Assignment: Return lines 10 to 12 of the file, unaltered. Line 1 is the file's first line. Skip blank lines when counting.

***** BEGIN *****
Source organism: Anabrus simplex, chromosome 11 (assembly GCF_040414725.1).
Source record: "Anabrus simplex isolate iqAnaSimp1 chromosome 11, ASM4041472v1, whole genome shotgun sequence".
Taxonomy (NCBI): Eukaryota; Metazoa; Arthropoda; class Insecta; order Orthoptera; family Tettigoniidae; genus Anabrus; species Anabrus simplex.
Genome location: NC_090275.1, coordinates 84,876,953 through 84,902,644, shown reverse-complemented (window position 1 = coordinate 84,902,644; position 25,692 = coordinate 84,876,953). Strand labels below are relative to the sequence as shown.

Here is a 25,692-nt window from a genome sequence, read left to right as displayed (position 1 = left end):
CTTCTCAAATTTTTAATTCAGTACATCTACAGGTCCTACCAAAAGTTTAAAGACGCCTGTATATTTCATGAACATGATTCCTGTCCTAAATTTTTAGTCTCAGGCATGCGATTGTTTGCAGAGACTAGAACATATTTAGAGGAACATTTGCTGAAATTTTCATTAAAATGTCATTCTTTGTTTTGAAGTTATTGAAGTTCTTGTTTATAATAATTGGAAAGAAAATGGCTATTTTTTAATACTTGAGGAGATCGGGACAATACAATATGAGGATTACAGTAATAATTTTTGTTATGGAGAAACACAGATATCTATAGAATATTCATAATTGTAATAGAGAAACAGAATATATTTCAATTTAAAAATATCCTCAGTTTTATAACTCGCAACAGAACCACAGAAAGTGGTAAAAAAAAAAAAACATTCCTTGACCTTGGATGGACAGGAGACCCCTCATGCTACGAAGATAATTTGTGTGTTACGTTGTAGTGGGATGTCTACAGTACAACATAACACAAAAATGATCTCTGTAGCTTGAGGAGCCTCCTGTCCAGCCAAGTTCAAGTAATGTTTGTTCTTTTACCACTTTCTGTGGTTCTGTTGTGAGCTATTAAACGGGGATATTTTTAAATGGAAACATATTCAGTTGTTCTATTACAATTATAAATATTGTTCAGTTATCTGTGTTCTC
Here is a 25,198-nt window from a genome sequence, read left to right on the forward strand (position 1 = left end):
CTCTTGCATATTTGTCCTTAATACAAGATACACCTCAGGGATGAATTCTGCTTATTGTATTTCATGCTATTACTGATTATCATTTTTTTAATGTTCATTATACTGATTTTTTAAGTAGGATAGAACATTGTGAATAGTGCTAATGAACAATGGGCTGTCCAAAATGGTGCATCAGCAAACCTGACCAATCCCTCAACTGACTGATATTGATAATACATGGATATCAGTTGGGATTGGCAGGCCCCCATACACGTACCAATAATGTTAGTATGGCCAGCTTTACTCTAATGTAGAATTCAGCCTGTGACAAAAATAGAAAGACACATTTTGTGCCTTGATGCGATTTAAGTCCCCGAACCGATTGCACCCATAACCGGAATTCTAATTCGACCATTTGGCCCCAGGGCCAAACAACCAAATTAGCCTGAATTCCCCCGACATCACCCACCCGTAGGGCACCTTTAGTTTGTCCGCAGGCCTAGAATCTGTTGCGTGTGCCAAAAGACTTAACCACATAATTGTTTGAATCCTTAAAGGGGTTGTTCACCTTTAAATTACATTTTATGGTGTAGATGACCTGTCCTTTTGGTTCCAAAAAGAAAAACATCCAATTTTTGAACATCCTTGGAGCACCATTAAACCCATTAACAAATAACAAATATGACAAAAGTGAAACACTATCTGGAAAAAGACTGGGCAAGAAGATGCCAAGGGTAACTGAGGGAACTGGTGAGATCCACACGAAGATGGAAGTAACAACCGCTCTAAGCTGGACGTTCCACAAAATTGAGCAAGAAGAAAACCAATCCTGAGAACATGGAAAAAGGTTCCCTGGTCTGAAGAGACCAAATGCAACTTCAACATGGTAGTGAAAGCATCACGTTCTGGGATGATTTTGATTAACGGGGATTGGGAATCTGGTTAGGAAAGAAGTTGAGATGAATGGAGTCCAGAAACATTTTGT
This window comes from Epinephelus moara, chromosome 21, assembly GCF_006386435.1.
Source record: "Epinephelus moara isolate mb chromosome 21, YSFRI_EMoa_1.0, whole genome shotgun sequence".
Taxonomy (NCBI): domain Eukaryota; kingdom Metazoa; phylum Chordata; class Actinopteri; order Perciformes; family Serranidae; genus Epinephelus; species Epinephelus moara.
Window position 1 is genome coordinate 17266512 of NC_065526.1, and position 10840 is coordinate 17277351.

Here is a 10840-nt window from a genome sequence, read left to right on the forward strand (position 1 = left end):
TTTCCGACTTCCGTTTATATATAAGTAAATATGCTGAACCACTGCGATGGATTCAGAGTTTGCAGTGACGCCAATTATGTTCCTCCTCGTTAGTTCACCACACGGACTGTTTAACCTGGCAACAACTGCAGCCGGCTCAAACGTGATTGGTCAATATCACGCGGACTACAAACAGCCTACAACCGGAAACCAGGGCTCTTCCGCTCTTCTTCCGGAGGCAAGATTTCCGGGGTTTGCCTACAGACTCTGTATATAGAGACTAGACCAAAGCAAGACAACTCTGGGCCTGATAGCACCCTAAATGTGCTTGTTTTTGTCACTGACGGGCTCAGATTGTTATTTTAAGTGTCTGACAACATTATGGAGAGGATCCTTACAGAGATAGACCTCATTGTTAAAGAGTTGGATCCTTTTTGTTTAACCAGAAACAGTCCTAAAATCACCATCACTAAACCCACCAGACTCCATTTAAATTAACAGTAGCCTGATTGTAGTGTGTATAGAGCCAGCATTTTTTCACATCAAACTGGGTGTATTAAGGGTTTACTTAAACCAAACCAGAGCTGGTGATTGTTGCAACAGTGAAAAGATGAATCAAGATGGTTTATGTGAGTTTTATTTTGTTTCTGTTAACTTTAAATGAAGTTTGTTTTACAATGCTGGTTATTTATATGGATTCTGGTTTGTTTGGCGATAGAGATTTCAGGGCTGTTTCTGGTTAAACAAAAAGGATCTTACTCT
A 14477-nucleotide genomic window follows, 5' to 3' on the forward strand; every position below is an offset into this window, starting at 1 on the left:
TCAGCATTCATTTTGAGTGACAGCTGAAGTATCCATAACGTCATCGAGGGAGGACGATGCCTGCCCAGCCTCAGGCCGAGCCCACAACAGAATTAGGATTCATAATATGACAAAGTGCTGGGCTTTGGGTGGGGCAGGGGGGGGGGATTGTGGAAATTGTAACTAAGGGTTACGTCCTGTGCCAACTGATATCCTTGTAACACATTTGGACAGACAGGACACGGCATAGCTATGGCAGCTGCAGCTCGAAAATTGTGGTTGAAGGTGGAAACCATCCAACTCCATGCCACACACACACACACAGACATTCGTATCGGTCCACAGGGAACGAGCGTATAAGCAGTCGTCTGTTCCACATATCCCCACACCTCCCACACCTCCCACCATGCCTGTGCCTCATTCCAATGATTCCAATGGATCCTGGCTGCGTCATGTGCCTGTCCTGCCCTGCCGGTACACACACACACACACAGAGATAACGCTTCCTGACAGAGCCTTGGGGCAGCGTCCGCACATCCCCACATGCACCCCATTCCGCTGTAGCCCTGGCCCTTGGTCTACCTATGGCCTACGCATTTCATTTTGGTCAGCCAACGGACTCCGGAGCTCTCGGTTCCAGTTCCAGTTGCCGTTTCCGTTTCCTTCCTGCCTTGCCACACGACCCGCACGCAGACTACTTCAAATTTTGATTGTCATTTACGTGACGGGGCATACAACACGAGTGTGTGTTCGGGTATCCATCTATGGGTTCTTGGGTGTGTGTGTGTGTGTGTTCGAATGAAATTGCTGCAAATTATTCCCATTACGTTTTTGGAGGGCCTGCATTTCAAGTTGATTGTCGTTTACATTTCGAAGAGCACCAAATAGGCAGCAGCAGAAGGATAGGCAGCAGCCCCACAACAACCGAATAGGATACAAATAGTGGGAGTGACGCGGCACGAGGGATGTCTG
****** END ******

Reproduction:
Source record: "Epinephelus moara isolate mb chromosome 21, YSFRI_EMoa_1.0, whole genome shotgun sequence".
Taxonomy (NCBI): domain Eukaryota; kingdom Metazoa; phylum Chordata; class Actinopteri; order Perciformes; family Serranidae; genus Epinephelus; species Epinephelus moara.
Window position 1 is genome coordinate 17266512 of NC_065526.1, and position 10840 is coordinate 17277351.